09ExploreNightWith the coming of the total solar eclipse in late August, a lot of attention has turned to the Carolina skies. The eclipse is not the only interesting astronomy event happening this summer, though. Park Ranger Michael Morales of FayettevilleCumberland Parks and Recreation will host the Summer Constellations and Meteor Shower event in Clark Park on Aug. 12 from 8-11 p.m.

Morales will lead a group in enjoying a summer night, watching the Perseid meteor shower and discussing the legend and stories behind the visible celestial bodies. “The Perseid meteor shower is supposed to be one of the most active meteor showers every year,” Morales said. “At their peak, there could be 150 or more meteors visible an hour.  I’m hoping for even a fraction of that earlier in the evening when we’ll be out.” 

Fayetteville-Cumberland Parks and Recreation has many events throughout the year intended to engage local community members with nature, but a summer astronomy event is a little harder to coordinate. Most of the astronomy events are held in the winter because there is less light pollution earlier in the day. Dates for events are chosen half a year in advance, and working around Mother Nature is always unpredictable. “Come to the program with an appreciation of the fact that we will be on Mother Nature’s schedule, which is quite a bit slower than what folks are used to these days,” Morales said.  “I want people to try to relax and just spend some time gazing up at the night sky in wonder as our ancestors did. Many people do not have a place where they can safely just observe the sky.”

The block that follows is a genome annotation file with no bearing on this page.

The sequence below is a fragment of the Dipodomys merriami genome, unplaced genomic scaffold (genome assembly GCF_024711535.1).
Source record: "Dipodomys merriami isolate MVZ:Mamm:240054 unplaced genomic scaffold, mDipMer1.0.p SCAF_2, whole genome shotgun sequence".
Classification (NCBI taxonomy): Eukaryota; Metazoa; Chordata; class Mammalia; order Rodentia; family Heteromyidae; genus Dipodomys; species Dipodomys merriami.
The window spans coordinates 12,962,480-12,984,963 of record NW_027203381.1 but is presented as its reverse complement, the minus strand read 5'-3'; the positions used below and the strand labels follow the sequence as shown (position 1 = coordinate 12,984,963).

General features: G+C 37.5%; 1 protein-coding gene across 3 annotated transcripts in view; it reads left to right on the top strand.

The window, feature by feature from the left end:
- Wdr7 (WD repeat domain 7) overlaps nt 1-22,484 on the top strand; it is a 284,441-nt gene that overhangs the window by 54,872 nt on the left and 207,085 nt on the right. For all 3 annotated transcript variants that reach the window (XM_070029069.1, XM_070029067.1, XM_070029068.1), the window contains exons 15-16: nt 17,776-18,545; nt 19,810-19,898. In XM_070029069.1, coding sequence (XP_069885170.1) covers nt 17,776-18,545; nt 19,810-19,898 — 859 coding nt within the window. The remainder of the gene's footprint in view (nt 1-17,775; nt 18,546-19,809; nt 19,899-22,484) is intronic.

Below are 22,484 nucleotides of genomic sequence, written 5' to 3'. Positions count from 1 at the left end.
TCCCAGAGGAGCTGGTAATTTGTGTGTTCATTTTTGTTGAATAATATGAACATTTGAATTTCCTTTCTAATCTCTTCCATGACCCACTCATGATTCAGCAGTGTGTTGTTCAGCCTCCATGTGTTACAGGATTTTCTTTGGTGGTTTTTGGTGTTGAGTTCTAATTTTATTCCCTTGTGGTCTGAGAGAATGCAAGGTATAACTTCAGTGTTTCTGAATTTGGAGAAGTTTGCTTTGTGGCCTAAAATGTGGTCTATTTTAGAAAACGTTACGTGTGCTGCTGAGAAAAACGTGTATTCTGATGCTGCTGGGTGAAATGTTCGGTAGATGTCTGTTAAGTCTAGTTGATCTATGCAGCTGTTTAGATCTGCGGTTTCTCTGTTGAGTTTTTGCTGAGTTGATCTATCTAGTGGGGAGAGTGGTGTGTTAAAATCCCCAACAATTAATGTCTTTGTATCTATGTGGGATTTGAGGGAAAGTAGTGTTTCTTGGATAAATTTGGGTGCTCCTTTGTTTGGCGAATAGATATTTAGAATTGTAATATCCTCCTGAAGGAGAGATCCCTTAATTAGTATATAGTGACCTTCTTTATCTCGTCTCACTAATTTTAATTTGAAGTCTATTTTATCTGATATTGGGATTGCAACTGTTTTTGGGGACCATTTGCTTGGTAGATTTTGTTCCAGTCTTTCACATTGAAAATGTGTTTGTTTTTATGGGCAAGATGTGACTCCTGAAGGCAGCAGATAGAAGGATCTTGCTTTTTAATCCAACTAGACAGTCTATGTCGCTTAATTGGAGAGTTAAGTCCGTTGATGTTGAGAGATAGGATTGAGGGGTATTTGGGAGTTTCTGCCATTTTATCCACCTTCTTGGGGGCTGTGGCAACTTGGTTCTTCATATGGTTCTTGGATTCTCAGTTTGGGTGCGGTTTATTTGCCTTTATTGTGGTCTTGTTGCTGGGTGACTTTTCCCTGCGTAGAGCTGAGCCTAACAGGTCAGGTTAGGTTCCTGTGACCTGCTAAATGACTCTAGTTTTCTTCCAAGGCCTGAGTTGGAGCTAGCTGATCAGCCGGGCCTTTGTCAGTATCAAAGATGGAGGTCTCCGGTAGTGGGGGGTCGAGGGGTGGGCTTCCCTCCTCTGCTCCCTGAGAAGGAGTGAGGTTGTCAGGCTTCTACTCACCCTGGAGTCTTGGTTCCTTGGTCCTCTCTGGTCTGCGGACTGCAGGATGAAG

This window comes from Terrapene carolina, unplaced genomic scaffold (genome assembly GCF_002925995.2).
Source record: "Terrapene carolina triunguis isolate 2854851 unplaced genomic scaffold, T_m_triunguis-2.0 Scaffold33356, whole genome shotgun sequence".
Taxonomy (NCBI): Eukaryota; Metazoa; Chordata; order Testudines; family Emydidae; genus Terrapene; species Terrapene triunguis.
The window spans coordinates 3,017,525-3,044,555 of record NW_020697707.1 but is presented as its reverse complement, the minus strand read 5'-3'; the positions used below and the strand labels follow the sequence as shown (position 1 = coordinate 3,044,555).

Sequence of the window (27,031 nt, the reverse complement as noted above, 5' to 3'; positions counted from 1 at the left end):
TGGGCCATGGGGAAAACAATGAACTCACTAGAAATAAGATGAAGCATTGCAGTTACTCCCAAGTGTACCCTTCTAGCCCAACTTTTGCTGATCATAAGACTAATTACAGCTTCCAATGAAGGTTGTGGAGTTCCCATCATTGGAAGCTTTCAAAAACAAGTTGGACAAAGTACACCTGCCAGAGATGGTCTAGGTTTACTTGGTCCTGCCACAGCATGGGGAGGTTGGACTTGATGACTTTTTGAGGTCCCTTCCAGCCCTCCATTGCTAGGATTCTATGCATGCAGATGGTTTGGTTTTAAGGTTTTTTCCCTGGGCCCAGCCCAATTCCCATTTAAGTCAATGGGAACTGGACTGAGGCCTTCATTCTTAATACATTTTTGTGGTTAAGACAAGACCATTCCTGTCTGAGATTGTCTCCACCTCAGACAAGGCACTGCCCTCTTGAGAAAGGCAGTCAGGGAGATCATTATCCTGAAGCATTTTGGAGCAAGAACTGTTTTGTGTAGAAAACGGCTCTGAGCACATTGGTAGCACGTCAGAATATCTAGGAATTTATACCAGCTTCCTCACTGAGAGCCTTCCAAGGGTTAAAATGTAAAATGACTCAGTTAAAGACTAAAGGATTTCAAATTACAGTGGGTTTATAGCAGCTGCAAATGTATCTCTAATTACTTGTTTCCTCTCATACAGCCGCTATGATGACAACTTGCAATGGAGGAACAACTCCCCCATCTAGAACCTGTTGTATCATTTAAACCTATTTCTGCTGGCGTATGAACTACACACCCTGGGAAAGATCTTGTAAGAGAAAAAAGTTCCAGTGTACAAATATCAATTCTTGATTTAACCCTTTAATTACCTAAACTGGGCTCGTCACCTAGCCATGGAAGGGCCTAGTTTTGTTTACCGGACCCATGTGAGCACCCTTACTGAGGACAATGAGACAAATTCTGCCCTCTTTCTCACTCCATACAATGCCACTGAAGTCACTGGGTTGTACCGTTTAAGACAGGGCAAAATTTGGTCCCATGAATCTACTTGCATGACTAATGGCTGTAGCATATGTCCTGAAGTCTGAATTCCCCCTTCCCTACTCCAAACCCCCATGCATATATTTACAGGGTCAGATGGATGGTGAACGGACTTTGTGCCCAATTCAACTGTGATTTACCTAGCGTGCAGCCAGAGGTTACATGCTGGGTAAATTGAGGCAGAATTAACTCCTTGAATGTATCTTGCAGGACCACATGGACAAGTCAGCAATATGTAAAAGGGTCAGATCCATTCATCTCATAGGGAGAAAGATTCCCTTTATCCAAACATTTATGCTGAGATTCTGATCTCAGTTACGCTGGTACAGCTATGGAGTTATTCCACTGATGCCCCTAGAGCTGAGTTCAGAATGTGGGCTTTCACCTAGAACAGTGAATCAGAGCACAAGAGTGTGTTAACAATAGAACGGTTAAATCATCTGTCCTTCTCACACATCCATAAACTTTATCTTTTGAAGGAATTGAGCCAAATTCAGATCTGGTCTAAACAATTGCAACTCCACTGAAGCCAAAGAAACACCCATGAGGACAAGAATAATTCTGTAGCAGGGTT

Morales’s focus is biodiversity. He leads many events in the park that focus on exploring the animals in the woods. Astronomy, however, is a hobby about which he is passionate. He is amazed by the discoveries constantly made about space, and he memorizes stories and legends about the constellations. He is usually the only ranger that leads the astronomy events. “You don’t need a telescope to learn about the night sky, but it’s nice to have one to zoom in on any heavenly bodies that may be up in the sky, like planets, nebula or galaxies,” Morales said. “Sometimes I try to coordinate a local expert to come by and assist with a larger telescope. You will not be fast enough to catch a glimpse of a meteor through a telescope. To see the constellations and the meteor shower you need to have a wide view of the whole sky. All I need is a laser pointer.”

While sitting outside on a summer night and gazing at the sky is always beautiful, Morales does have some tips for making the evening as rewarding as possible. He advises participants to bring insect repellent, lawn chairs and flashlights. It is also best to protect your night vision by avoiding electronic devices during the event. “Also, I would lower your expectations down just a bit as to what will be seen,” he added.

“The photos in magazines and websites of objects in space tend to be long exposures over hours made by powerful telescopes. The pictures are often color-enhanced on a computer to show radiation and wavelengths of energy that are invisible to the human eye. If we do see a planet or nebula through a telescope, it will be much more diffuse and washed out than what a lot of people expect it to look like.  If we see just a few shooting stars, I consider the program a success. As I said, the peak time for viewing will be after midnight. I leave this to individual families as ‘homework’ if they want to stay up late to watch them at home. My parents used to let me stay up late to watch meteor showers when I was a kid, if it wasn’t a school night. Shooting stars often appear as a quick streak of light. Larger, brighter fireballs are much less common. Seeing either for the first time can be a memorable experience for anyone.” 

Call (910) 433-1579 to register.

 

PHOTO: Clark Park is set to host a Summer Constellations and Meteor Shower event.

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